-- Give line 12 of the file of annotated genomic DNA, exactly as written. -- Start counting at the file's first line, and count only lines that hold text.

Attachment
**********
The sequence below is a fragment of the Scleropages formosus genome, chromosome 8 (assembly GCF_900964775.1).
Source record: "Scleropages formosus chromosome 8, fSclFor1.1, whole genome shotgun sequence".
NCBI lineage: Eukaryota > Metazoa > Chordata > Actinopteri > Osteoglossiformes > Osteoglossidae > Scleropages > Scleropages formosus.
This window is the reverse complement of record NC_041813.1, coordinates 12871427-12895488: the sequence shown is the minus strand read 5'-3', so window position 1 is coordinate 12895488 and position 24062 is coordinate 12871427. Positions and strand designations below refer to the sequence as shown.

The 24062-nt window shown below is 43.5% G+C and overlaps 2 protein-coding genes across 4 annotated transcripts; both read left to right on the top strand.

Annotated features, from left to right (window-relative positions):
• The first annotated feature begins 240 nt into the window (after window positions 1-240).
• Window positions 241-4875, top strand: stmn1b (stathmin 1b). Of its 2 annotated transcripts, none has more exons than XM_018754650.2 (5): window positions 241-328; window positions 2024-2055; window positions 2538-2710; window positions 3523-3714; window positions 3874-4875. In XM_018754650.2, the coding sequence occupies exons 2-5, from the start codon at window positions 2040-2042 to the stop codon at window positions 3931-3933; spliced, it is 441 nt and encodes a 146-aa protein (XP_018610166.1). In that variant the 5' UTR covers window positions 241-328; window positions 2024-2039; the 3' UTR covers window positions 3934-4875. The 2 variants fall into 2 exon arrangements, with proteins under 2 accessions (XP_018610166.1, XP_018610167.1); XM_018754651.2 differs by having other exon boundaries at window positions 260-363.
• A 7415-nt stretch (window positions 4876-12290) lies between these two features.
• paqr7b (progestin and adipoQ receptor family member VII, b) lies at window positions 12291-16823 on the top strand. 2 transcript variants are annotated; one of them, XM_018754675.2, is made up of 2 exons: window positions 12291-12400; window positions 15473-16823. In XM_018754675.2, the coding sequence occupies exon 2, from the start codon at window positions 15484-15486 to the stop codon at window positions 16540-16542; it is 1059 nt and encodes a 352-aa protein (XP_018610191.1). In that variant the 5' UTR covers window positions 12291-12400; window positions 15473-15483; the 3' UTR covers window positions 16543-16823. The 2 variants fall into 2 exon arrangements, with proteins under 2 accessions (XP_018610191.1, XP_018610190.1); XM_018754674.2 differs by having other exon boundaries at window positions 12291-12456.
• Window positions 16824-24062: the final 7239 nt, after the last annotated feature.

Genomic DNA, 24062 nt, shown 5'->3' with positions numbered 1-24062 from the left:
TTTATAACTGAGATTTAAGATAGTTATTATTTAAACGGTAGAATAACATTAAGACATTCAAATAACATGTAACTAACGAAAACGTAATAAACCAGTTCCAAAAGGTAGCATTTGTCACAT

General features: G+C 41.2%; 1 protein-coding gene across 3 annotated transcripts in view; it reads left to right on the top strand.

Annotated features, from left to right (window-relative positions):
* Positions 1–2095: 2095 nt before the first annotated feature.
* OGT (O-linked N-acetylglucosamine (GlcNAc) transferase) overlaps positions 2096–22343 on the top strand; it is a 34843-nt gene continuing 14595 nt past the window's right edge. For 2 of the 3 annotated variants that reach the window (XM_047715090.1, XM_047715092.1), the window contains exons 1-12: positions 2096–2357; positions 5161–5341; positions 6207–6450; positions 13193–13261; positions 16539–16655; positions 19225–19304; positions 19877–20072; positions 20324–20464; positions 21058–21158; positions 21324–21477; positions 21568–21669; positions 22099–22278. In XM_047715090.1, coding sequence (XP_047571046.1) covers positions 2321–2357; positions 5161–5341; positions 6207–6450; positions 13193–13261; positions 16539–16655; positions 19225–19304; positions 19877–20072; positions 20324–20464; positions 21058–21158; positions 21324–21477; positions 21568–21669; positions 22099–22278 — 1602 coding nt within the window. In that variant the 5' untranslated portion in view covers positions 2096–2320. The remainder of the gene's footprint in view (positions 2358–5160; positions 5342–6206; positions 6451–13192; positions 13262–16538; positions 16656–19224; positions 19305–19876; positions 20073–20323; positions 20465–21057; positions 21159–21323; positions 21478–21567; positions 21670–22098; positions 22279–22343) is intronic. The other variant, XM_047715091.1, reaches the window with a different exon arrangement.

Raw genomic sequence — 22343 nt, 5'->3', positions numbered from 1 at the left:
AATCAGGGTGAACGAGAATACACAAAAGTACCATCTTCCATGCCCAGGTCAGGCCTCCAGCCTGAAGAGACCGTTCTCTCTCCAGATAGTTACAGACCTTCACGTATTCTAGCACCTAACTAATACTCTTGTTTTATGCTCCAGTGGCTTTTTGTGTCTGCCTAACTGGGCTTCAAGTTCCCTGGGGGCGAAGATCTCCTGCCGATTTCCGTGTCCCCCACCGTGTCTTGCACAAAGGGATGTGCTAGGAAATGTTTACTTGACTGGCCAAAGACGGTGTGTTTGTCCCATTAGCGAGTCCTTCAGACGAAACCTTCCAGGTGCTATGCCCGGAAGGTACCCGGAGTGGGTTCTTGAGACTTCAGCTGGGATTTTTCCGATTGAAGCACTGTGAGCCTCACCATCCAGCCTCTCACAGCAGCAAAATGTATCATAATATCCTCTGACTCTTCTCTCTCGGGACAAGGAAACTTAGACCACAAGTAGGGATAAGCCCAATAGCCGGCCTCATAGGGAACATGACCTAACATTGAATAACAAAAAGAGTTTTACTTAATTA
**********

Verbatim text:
Genomic DNA, 24062 nt, shown 5'->3' with positions numbered 1-24062 from the left: